|ID||Michel: 1090-1093 Scott: Stanley Gibbons: Yvert: UPU: Category: Dw|
|Stamps in set||4|
40p Marine Iguana
50p Galapagos Tortoise
£ 2 Galapagos Penguin
|Size (width x height)||28.45 x 42.58mm|
|Layout||10 stamps in MS (5x2)|
|Products||FDC x1 MS x4|
|Print Technique||Stochastic lithography|
|Printed by||Printer: BDT International Production Co-ordination: Creative Direction (Worldwide) Ltd|
|35p Woodpecker Finch|
Darwin observed that several islands had their own form of finch which were all different but closely related. Puzzling over these birds, that differed mainly in the size and shape of their beaks, when he was back in London led Darwin towards formulating the principal of natural selection. Subsequent research has confirmed Darwin’s belief that a single species had dispersed to different islands and then evolved into at least 13 different species as they adapted to suit different food types in a process known as adaptive radiation. As shown on the stamp, the Woodpecker Finch uniquely uses twigs and cactus spines as a tool to compensate for its short tongue if it’s unable to dislodge its prey.
|40p Marine Iguana|
Darwin wrote that ‘the black Lava rocks on the beach are frequented by large most disgusting clumsy Lizards’. These large (3 feet or more) reptiles, which demonstrate the unique evolution and adaption of Galapagos fauna, must have fascinated Darwin who made extensive observations about them. Looking quite fearsome or ‘hideous’ as Darwin put it, they are in fact harmless. It is one of the most unusual creatures in the Galapagos and the only lizard to swim in the ocean.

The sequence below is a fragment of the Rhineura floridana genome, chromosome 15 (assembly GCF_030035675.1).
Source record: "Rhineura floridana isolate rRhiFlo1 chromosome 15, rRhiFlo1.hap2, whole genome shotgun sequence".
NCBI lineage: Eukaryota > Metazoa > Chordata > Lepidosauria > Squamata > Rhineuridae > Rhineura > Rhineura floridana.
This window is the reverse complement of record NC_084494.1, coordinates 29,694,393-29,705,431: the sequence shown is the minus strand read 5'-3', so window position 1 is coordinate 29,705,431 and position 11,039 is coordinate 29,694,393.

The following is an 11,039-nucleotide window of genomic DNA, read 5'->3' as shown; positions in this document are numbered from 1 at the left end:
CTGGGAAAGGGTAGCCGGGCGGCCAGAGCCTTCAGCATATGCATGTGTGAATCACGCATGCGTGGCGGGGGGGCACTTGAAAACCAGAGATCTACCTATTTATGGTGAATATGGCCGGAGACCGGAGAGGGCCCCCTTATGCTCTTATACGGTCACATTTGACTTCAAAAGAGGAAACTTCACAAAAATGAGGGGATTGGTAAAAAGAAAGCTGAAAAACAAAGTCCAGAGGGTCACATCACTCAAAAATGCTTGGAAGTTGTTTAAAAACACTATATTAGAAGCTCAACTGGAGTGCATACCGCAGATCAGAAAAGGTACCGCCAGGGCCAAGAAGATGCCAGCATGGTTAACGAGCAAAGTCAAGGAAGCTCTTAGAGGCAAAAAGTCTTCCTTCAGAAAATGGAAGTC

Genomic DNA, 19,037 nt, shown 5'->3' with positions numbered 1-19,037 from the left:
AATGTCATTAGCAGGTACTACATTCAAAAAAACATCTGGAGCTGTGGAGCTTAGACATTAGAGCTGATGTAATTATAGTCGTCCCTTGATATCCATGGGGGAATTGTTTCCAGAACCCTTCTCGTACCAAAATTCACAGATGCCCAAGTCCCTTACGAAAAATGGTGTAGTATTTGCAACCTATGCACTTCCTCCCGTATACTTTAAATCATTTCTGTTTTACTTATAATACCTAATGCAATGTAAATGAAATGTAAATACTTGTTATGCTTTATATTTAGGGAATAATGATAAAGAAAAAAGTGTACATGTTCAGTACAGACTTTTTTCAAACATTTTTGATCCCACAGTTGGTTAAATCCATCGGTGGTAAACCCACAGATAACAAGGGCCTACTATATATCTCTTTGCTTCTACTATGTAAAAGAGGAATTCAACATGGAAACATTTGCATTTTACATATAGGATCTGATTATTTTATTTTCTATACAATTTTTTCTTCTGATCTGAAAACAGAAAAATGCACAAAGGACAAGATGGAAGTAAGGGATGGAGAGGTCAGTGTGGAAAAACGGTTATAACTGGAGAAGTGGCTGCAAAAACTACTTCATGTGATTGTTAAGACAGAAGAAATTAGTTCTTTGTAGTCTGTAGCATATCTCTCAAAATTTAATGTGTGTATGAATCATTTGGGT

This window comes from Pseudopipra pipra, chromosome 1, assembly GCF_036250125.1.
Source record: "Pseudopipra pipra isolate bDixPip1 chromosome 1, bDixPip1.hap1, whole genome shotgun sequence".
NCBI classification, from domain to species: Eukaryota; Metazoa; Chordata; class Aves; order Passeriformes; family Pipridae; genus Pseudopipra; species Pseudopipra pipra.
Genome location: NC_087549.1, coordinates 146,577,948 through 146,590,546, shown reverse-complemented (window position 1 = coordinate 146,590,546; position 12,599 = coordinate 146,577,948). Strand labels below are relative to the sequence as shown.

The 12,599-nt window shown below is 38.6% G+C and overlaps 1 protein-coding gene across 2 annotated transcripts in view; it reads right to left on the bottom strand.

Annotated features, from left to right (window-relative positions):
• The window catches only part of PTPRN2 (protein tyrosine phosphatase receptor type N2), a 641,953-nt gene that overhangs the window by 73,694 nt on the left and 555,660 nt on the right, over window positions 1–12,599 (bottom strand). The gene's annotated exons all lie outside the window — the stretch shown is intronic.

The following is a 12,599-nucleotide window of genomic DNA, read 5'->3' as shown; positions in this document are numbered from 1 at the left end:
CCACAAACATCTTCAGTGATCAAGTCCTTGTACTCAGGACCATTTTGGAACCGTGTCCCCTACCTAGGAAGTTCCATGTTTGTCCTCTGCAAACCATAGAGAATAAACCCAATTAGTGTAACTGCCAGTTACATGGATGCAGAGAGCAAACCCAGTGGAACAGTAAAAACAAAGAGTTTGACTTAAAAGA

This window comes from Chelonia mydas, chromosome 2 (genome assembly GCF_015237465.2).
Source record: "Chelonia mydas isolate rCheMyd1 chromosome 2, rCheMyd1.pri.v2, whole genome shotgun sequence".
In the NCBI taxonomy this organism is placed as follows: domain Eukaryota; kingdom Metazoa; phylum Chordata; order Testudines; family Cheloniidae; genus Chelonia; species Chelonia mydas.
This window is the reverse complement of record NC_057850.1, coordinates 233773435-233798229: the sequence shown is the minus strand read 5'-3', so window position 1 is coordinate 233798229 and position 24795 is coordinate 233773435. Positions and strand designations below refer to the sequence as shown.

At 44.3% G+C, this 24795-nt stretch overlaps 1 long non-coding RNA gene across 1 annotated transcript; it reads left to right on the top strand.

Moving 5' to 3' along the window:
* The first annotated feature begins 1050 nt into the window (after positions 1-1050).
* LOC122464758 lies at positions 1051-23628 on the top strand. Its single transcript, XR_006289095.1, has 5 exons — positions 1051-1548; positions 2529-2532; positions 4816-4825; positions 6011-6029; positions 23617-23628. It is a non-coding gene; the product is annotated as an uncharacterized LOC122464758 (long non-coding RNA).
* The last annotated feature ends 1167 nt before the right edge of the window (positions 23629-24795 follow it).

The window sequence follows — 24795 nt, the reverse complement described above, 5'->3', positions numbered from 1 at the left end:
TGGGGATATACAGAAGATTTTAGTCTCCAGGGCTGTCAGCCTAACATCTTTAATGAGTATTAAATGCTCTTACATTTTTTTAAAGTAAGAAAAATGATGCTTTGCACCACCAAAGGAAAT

|50p Galapagos Tortoise|
The most recognised symbol of the Galapagos is perhaps the tortoise. Darwin remarked ‘These animals grow to an immense size .... several so large that it required six or eight men to lift them from the ground.’ Prior to the arrival of man the tortoise had no predators and the largest thrived, a process called Island Gigantism. Known to live for more than 150 years the tortoise played an important role in Darwin’s theory of evolution as he was to learn that tortoises from different islands had noticeably different characteristics.
|£2 Galapagos Penguin|
The Galapagos Penguin is endemic to the Galapagos Islands, and the only penguin to live near the Equator. They were brought to the Galapagos by the Humboldt Current, which brings cold waters and nutrients north from Antarctica. The heat is a problem for them. Years with warmer waters from the El Nino Current can see reductions in the small population as it causes a shortfall in the small fish that they eat. To keep themselves cool in the water they will hold out their flippers and on land spread them over their feet to protect them from sunburn.
References: Ascension Island Post Office & Philatelic Bureau
Latest update 21.10.2017
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